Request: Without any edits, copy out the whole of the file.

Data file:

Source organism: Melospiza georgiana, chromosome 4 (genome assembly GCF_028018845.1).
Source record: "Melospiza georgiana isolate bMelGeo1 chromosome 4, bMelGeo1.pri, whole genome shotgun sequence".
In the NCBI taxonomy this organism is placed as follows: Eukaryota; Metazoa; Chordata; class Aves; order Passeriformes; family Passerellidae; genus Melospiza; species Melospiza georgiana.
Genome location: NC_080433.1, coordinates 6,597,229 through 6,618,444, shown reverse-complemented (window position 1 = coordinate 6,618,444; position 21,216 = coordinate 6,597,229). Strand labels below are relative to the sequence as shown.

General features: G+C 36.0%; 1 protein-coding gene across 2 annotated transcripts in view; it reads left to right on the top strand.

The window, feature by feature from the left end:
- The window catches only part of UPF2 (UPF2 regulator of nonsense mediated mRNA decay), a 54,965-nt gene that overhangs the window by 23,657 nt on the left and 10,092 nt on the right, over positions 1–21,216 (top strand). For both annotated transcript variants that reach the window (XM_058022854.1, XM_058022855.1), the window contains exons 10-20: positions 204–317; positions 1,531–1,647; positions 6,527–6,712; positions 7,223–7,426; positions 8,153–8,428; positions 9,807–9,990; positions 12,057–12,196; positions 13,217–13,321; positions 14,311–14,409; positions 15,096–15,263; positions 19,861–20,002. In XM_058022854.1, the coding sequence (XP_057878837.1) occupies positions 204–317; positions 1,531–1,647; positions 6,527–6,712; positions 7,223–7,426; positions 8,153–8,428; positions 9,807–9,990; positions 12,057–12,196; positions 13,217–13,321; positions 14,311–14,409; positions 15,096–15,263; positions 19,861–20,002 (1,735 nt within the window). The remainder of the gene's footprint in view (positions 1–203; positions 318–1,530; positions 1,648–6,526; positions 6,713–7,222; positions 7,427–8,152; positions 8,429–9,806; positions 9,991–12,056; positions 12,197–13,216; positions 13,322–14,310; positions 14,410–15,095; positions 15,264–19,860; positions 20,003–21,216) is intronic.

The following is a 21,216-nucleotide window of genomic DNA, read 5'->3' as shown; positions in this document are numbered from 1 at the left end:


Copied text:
Source organism: Melospiza georgiana, chromosome 4 (genome assembly GCF_028018845.1).
Source record: "Melospiza georgiana isolate bMelGeo1 chromosome 4, bMelGeo1.pri, whole genome shotgun sequence".
In the NCBI taxonomy this organism is placed as follows: Eukaryota; Metazoa; Chordata; class Aves; order Passeriformes; family Passerellidae; genus Melospiza; species Melospiza georgiana.
Genome location: NC_080433.1, coordinates 6,597,229 through 6,618,444, shown reverse-complemented (window position 1 = coordinate 6,618,444; position 21,216 = coordinate 6,597,229). Strand labels below are relative to the sequence as shown.

General features: G+C 36.0%; 1 protein-coding gene across 2 annotated transcripts in view; it reads left to right on the top strand.

The window, feature by feature from the left end:
- The window catches only part of UPF2 (UPF2 regulator of nonsense mediated mRNA decay), a 54,965-nt gene that overhangs the window by 23,657 nt on the left and 10,092 nt on the right, over positions 1–21,216 (top strand). For both annotated transcript variants that reach the window (XM_058022854.1, XM_058022855.1), the window contains exons 10-20: positions 204–317; positions 1,531–1,647; positions 6,527–6,712; positions 7,223–7,426; positions 8,153–8,428; positions 9,807–9,990; positions 12,057–12,196; positions 13,217–13,321; positions 14,311–14,409; positions 15,096–15,263; positions 19,861–20,002. In XM_058022854.1, the coding sequence (XP_057878837.1) occupies positions 204–317; positions 1,531–1,647; positions 6,527–6,712; positions 7,223–7,426; positions 8,153–8,428; positions 9,807–9,990; positions 12,057–12,196; positions 13,217–13,321; positions 14,311–14,409; positions 15,096–15,263; positions 19,861–20,002 (1,735 nt within the window). The remainder of the gene's footprint in view (positions 1–203; positions 318–1,530; positions 1,648–6,526; positions 6,713–7,222; positions 7,427–8,152; positions 8,429–9,806; positions 9,991–12,056; positions 12,197–13,216; positions 13,322–14,310; positions 14,410–15,095; positions 15,264–19,860; positions 20,003–21,216) is intronic.

The following is a 21,216-nucleotide window of genomic DNA, read 5'->3' as shown; positions in this document are numbered from 1 at the left end: